How to build interdisciplinary understanding among researchers of aging? Lessons from the recent Center for Healthy Aging retreat day

On Friday 13th May, Adrian Bertoli, Morten Hillgaard Bülow and I attended the University of Copenhagen Center for Healthy Aging (CEHA) retreat day at the DGI Congress Center here in Copenhagen and we have decided to bring our experiences of the day together in one blog post. Lucy says: Everyone involved in each of CEHA’s five programmes was required […]

On Friday 13th May, Adrian Bertoli, Morten Hillgaard Bülow and I attended the University of Copenhagen Center for Healthy Aging (CEHA) retreat day at the DGI Congress Center here in Copenhagen and we have decided to bring our experiences of the day together in one blog post.
Lucy says:
Everyone involved in each of CEHA’s five programmes was required to participate and it was definitely a day of two halves. CEHA Managing Director Lene Juel Rasmussen introduced the proceedings and her talk was followed by short overviews given by each of the programme leaders. The morning was dominated by traditional PowerPoint based presentations used to display schematics, charts, diagrams and arrows that sometimes became overcomplicated and confusing. Then PhDs and postdoctoral researchers presented research highlights from each programme. One very interesting presentation was by PhD student Aske Juul Lassen on Programme 5 who described his field studies and collaboration with No Age innovative solutions for elderly people in his research into technologies and communities for the active elderly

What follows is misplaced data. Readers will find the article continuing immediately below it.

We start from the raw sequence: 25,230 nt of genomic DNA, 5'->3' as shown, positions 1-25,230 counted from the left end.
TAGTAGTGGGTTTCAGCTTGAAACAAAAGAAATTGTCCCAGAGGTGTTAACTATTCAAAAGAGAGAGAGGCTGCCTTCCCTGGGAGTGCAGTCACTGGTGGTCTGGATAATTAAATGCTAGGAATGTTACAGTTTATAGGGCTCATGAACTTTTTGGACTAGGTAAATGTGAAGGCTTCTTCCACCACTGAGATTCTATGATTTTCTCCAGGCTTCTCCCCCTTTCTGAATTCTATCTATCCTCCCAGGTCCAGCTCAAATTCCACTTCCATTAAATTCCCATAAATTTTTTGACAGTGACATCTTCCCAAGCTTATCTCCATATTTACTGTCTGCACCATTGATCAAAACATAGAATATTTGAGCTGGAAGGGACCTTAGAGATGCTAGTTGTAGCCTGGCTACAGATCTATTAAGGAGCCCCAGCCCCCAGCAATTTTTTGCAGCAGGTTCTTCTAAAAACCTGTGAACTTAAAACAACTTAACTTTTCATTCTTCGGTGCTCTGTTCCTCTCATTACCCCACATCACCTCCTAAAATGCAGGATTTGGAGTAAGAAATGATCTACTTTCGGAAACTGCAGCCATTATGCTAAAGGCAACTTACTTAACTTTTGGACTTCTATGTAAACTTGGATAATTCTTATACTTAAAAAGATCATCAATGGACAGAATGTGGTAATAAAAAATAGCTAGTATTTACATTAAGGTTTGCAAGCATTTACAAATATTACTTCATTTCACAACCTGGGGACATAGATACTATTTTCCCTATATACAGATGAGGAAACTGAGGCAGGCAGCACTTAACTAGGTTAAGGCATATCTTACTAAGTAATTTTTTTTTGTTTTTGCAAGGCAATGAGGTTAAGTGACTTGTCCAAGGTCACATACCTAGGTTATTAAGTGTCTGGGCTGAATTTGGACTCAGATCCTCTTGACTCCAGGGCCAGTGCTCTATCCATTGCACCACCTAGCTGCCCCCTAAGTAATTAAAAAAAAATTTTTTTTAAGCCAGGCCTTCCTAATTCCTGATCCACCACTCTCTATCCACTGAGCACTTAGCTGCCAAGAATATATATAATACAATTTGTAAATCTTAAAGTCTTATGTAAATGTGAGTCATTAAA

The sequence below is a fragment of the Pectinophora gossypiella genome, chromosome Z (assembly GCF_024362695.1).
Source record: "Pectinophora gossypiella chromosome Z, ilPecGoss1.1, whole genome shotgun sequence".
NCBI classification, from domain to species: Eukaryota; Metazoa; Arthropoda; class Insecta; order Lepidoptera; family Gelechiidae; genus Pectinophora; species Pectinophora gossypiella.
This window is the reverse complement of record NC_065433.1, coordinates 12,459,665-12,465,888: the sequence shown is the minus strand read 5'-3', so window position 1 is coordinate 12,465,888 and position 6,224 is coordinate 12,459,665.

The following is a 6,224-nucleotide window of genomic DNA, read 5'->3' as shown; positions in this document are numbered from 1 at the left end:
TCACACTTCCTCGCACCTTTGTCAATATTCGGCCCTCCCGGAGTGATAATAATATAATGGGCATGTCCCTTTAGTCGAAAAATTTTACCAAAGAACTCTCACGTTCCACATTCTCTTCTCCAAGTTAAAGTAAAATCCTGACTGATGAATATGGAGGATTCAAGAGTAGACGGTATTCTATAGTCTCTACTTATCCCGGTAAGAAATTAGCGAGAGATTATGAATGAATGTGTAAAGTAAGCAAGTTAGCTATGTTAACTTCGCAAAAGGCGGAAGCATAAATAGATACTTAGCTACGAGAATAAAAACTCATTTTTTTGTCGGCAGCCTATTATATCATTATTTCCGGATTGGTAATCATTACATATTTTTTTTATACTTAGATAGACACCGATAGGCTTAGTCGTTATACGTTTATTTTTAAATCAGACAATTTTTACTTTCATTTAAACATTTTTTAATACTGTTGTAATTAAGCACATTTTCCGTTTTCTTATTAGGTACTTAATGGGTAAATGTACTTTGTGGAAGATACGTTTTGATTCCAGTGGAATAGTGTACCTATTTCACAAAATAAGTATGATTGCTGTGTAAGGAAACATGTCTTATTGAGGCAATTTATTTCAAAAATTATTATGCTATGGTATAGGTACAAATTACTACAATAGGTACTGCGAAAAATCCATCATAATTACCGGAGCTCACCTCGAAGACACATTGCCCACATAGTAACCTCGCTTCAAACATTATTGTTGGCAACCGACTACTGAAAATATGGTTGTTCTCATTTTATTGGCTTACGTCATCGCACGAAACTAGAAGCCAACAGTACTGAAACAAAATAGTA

After lunch we were split into groups and invited to join in ‘The Hunt for the Elixir of Life’ – a cross-disciplinary dialogue. This was organized by the young researchers and involved the groups going into a series of rooms where different scenarios were enacted. In the ‘TV/Fitness’ room an elderly man watching TV phoned his busy daughter while she was working out at the gym. In the ‘Nursing Home’ room an elderly diabetic resident was shown being left to eat her lunch alone. In ‘General Practice’ room the scenario played was of a stressed, pregnant woman and a clock watching GP. In the ‘Chess Club’ room an elderly man playing chess with his regular partner became frustrated about starting to lose games and in the ‘Work Place’ room cigarette-smoking workmen with backaches had a health assessment.